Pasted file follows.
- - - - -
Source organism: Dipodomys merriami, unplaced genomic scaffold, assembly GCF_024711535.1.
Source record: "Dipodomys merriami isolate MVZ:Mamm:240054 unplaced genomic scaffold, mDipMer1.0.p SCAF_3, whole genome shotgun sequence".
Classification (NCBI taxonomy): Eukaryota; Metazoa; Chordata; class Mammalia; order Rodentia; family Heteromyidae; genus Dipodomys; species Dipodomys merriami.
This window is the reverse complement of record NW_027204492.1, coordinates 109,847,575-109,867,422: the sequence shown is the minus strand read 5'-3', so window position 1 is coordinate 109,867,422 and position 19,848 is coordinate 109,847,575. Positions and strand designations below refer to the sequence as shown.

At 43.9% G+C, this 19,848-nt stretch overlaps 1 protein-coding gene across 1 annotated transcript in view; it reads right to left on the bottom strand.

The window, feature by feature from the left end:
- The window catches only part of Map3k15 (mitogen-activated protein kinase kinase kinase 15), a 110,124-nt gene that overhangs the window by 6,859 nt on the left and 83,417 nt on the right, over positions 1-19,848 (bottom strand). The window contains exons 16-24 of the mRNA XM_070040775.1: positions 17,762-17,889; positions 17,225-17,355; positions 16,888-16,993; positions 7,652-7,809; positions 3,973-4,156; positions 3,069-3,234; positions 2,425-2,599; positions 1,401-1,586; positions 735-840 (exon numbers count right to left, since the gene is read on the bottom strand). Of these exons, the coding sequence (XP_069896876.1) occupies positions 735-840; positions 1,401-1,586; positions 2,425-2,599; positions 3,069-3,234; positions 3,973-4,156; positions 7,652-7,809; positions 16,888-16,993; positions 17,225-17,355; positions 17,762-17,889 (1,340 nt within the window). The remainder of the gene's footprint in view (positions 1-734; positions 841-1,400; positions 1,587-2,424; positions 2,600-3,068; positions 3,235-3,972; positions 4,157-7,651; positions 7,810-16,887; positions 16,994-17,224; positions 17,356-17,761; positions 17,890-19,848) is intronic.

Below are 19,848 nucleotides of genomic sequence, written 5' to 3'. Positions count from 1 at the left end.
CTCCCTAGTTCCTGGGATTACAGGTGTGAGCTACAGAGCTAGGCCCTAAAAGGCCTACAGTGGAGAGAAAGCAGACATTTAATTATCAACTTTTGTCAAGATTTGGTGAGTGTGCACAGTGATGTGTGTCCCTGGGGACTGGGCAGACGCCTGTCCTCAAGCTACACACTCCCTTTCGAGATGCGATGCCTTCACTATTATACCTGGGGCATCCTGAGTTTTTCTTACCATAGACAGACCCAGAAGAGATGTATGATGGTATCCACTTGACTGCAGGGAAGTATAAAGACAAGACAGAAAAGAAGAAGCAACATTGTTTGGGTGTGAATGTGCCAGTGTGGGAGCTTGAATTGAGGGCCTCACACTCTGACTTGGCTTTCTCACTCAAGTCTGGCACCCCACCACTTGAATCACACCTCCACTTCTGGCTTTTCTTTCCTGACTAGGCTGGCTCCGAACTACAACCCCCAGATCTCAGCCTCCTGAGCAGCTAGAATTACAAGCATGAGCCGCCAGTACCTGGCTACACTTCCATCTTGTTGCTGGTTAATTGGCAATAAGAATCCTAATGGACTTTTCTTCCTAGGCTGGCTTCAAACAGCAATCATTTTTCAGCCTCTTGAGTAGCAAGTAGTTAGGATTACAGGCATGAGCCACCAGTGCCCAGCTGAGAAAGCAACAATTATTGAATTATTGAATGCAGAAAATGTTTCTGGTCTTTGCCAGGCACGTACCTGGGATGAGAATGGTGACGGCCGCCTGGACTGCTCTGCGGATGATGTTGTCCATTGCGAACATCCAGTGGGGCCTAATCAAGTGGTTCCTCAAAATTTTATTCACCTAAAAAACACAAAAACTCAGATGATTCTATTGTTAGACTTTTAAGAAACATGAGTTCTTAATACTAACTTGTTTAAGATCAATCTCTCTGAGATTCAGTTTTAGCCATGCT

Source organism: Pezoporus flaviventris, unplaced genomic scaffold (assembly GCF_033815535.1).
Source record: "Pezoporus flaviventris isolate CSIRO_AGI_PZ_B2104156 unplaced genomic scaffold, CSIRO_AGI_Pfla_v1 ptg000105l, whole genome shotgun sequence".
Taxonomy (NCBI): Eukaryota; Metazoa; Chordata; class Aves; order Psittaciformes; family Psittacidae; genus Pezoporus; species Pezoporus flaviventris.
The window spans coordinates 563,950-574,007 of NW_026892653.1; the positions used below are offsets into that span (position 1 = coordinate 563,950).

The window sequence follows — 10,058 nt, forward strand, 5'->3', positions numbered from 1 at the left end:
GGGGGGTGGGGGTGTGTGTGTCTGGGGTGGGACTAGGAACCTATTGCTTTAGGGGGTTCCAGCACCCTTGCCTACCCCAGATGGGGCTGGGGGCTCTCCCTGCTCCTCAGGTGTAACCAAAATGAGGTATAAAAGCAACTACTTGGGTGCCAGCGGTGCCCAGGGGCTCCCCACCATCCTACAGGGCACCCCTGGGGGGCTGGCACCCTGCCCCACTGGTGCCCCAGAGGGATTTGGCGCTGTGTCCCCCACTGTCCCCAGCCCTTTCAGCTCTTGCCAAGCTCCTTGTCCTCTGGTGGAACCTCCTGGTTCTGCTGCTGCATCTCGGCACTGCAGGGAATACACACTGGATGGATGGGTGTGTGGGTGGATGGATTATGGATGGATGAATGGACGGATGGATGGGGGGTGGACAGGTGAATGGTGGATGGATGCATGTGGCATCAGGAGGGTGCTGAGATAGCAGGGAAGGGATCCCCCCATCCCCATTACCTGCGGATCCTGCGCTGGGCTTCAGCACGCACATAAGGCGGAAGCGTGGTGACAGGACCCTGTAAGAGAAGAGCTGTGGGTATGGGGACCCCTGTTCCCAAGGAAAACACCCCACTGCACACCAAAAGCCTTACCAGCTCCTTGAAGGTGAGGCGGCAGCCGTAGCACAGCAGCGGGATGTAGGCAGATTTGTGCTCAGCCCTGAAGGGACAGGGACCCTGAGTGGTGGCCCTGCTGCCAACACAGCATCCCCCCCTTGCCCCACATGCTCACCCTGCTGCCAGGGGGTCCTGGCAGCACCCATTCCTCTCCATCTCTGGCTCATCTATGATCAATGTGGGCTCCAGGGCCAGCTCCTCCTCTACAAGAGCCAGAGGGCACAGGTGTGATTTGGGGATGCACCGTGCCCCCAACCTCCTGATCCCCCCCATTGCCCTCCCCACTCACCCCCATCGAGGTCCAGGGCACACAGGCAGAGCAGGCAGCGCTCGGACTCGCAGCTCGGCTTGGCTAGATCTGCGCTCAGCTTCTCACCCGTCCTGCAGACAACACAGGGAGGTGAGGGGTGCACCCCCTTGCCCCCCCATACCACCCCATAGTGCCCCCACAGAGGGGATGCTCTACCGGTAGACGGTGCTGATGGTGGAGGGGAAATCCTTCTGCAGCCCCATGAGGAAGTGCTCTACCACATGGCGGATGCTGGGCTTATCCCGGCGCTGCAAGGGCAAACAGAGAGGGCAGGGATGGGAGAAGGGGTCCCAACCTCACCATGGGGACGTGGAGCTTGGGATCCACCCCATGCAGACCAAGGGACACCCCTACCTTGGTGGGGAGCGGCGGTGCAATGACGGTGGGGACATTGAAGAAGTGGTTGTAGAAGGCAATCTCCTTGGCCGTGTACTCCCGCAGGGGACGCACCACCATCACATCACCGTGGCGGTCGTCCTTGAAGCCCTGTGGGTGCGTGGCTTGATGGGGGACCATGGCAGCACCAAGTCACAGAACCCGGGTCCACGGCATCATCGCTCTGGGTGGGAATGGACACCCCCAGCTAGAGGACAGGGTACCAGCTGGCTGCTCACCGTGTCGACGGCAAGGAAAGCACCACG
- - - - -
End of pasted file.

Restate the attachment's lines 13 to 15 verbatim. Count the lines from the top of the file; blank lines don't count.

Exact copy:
The window spans coordinates 563,950-574,007 of NW_026892653.1; the positions used below are offsets into that span (position 1 = coordinate 563,950).

The window sequence follows — 10,058 nt, forward strand, 5'->3', positions numbered from 1 at the left end:
GGGGGGTGGGGGTGTGTGTGTCTGGGGTGGGACTAGGAACCTATTGCTTTAGGGGGTTCCAGCACCCTTGCCTACCCCAGATGGGGCTGGGGGCTCTCCCTGCTCCTCAGGTGTAACCAAAATGAGGTATAAAAGCAACTACTTGGGTGCCAGCGGTGCCCAGGGGCTCCCCACCATCCTACAGGGCACCCCTGGGGGGCTGGCACCCTGCCCCACTGGTGCCCCAGAGGGATTTGGCGCTGTGTCCCCCACTGTCCCCAGCCCTTTCAGCTCTTGCCAAGCTCCTTGTCCTCTGGTGGAACCTCCTGGTTCTGCTGCTGCATCTCGGCACTGCAGGGAATACACACTGGATGGATGGGTGTGTGGGTGGATGGATTATGGATGGATGAATGGACGGATGGATGGGGGGTGGACAGGTGAATGGTGGATGGATGCATGTGGCATCAGGAGGGTGCTGAGATAGCAGGGAAGGGATCCCCCCATCCCCATTACCTGCGGATCCTGCGCTGGGCTTCAGCACGCACATAAGGCGGAAGCGTGGTGACAGGACCCTGTAAGAGAAGAGCTGTGGGTATGGGGACCCCTGTTCCCAAGGAAAACACCCCACTGCACACCAAAAGCCTTACCAGCTCCTTGAAGGTGAGGCGGCAGCCGTAGCACAGCAGCGGGATGTAGGCAGATTTGTGCTCAGCCCTGAAGGGACAGGGACCCTGAGTGGTGGCCCTGCTGCCAACACAGCATCCCCCCCTTGCCCCACATGCTCACCCTGCTGCCAGGGGGTCCTGGCAGCACCCATTCCTCTCCATCTCTGGCTCATCTATGATCAATGTGGGCTCCAGGGCCAGCTCCTCCTCTACAAGAGCCAGAGGGCACAGGTGTGATTTGGGGATGCACCGTGCCCCCAACCTCCTGATCCCCCCCATTGCCCTCCCCACTCACCCCCATCGAGGTCCAGGGCACACAGGCAGAGCAGGCAGCGCTCGGACTCGCAGCTCGGCTTGGCTAGATCTGCGCTCAGCTTCTCACCCGTCCTGCAGACAACACAGGGAGGTGAGGGGTGCACCCCCTTGCCCCCCCATACCACCCCATAGTGCCCCCACAGAGGGGATGCTCTACCGGTAGACGGTGCTGATGGTGGAGGGGAAATCCTTCTGCAGCCCCATGAGGAAGTGCTCTACCACATGGCGGATGCTGGGCTTATCCCGGCGCTGCAAGGGCAAACAGAGAGGGCAGGGATGGGAGAAGGGGTCCCAACCTCACCATGGGGACGTGGAGCTTGGGATCCACCCCATGCAGACCAAGGGACACCCCTACCTTGGTGGGGAGCGGCGGTGCAATGACGGTGGGGACATTGAAGAAGTGGTTGTAGAAGGCAATCTCCTTGGCCGTGTACTCCCGCAGGGGACGCACCACCATCACATCACCGTGGCGGTCGTCCTTGAAGCCCTGTGGGTGCGTGGCTTGATGGGGGACCATGGCAGCACCAAGTCACAGAACCCGGGTCCACGGCATCATCGCTCTGGGTGGGAATGGACACCCCCAGCTAGAGGACAGGGTACCAGCTGGCTGCTCACCGTGTCGACGGCAAGGAAAGCACCACG